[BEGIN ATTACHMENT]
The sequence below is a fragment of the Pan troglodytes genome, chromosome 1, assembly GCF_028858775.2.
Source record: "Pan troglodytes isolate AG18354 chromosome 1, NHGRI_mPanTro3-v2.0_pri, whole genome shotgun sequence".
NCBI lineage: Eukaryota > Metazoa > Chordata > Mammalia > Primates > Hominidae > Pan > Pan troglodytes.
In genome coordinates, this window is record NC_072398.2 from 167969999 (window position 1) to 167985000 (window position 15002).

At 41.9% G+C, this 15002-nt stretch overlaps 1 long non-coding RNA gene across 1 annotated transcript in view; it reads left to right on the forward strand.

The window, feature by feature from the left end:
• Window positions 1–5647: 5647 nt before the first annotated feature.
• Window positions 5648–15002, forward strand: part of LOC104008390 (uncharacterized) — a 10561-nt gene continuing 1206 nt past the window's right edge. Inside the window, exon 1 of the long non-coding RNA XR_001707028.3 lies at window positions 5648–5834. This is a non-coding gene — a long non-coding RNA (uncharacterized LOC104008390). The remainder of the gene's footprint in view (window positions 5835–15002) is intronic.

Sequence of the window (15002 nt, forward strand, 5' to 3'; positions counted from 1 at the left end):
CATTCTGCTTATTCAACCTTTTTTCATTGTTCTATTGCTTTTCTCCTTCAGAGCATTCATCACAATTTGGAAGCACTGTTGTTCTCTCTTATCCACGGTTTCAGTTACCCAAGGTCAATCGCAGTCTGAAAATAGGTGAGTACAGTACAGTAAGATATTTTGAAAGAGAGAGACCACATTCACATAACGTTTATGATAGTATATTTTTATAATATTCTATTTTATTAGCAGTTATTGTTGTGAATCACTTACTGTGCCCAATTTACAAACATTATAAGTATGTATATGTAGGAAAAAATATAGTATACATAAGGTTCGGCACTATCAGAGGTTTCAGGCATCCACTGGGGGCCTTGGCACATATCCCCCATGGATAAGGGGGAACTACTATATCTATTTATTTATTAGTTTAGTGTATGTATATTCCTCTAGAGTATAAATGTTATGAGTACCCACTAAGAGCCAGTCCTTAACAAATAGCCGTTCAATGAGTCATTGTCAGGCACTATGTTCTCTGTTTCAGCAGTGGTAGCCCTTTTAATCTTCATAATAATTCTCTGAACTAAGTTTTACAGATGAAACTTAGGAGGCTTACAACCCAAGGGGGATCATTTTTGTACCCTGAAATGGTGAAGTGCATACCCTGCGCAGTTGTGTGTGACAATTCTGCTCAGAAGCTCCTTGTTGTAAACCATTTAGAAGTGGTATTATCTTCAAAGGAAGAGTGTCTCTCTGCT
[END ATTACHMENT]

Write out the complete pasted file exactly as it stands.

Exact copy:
The sequence below is a fragment of the Pan troglodytes genome, chromosome 1, assembly GCF_028858775.2.
Source record: "Pan troglodytes isolate AG18354 chromosome 1, NHGRI_mPanTro3-v2.0_pri, whole genome shotgun sequence".
NCBI lineage: Eukaryota > Metazoa > Chordata > Mammalia > Primates > Hominidae > Pan > Pan troglodytes.
In genome coordinates, this window is record NC_072398.2 from 167969999 (window position 1) to 167985000 (window position 15002).

At 41.9% G+C, this 15002-nt stretch overlaps 1 long non-coding RNA gene across 1 annotated transcript in view; it reads left to right on the forward strand.

The window, feature by feature from the left end:
• Window positions 1–5647: 5647 nt before the first annotated feature.
• Window positions 5648–15002, forward strand: part of LOC104008390 (uncharacterized) — a 10561-nt gene continuing 1206 nt past the window's right edge. Inside the window, exon 1 of the long non-coding RNA XR_001707028.3 lies at window positions 5648–5834. This is a non-coding gene — a long non-coding RNA (uncharacterized LOC104008390). The remainder of the gene's footprint in view (window positions 5835–15002) is intronic.

Sequence of the window (15002 nt, forward strand, 5' to 3'; positions counted from 1 at the left end):
CATTCTGCTTATTCAACCTTTTTTCATTGTTCTATTGCTTTTCTCCTTCAGAGCATTCATCACAATTTGGAAGCACTGTTGTTCTCTCTTATCCACGGTTTCAGTTACCCAAGGTCAATCGCAGTCTGAAAATAGGTGAGTACAGTACAGTAAGATATTTTGAAAGAGAGAGACCACATTCACATAACGTTTATGATAGTATATTTTTATAATATTCTATTTTATTAGCAGTTATTGTTGTGAATCACTTACTGTGCCCAATTTACAAACATTATAAGTATGTATATGTAGGAAAAAATATAGTATACATAAGGTTCGGCACTATCAGAGGTTTCAGGCATCCACTGGGGGCCTTGGCACATATCCCCCATGGATAAGGGGGAACTACTATATCTATTTATTTATTAGTTTAGTGTATGTATATTCCTCTAGAGTATAAATGTTATGAGTACCCACTAAGAGCCAGTCCTTAACAAATAGCCGTTCAATGAGTCATTGTCAGGCACTATGTTCTCTGTTTCAGCAGTGGTAGCCCTTTTAATCTTCATAATAATTCTCTGAACTAAGTTTTACAGATGAAACTTAGGAGGCTTACAACCCAAGGGGGATCATTTTTGTACCCTGAAATGGTGAAGTGCATACCCTGCGCAGTTGTGTGTGACAATTCTGCTCAGAAGCTCCTTGTTGTAAACCATTTAGAAGTGGTATTATCTTCAAAGGAAGAGTGTCTCTCTGCT